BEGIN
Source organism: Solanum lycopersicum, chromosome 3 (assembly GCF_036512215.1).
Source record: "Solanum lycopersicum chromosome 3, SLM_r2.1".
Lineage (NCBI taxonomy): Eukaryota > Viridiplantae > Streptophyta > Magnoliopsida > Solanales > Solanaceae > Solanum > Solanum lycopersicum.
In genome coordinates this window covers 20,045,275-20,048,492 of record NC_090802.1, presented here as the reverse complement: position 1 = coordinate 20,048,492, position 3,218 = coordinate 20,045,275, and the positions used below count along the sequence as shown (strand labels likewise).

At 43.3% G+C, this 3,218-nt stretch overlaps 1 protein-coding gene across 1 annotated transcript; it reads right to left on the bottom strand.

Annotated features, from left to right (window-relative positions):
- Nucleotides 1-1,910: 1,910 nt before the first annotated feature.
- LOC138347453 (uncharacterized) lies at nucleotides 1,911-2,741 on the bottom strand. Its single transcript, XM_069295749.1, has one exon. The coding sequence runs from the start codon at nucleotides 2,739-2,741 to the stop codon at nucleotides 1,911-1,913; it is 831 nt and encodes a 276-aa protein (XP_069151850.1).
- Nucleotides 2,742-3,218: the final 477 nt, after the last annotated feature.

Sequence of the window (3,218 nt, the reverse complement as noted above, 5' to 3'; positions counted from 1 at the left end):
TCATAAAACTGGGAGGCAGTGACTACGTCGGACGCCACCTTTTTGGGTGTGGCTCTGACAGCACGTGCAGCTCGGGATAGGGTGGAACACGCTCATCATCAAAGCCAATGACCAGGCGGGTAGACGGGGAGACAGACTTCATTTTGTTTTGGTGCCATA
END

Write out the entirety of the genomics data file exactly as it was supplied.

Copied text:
Source organism: Solanum lycopersicum, chromosome 3 (assembly GCF_036512215.1).
Source record: "Solanum lycopersicum chromosome 3, SLM_r2.1".
Lineage (NCBI taxonomy): Eukaryota > Viridiplantae > Streptophyta > Magnoliopsida > Solanales > Solanaceae > Solanum > Solanum lycopersicum.
In genome coordinates this window covers 20,045,275-20,048,492 of record NC_090802.1, presented here as the reverse complement: position 1 = coordinate 20,048,492, position 3,218 = coordinate 20,045,275, and the positions used below count along the sequence as shown (strand labels likewise).

At 43.3% G+C, this 3,218-nt stretch overlaps 1 protein-coding gene across 1 annotated transcript; it reads right to left on the bottom strand.

Annotated features, from left to right (window-relative positions):
- Nucleotides 1-1,910: 1,910 nt before the first annotated feature.
- LOC138347453 (uncharacterized) lies at nucleotides 1,911-2,741 on the bottom strand. Its single transcript, XM_069295749.1, has one exon. The coding sequence runs from the start codon at nucleotides 2,739-2,741 to the stop codon at nucleotides 1,911-1,913; it is 831 nt and encodes a 276-aa protein (XP_069151850.1).
- Nucleotides 2,742-3,218: the final 477 nt, after the last annotated feature.

Sequence of the window (3,218 nt, the reverse complement as noted above, 5' to 3'; positions counted from 1 at the left end):
TCATAAAACTGGGAGGCAGTGACTACGTCGGACGCCACCTTTTTGGGTGTGGCTCTGACAGCACGTGCAGCTCGGGATAGGGTGGAACACGCTCATCATCAAAGCCAATGACCAGGCGGGTAGACGGGGAGACAGACTTCATTTTGTTTTGGTGCCATA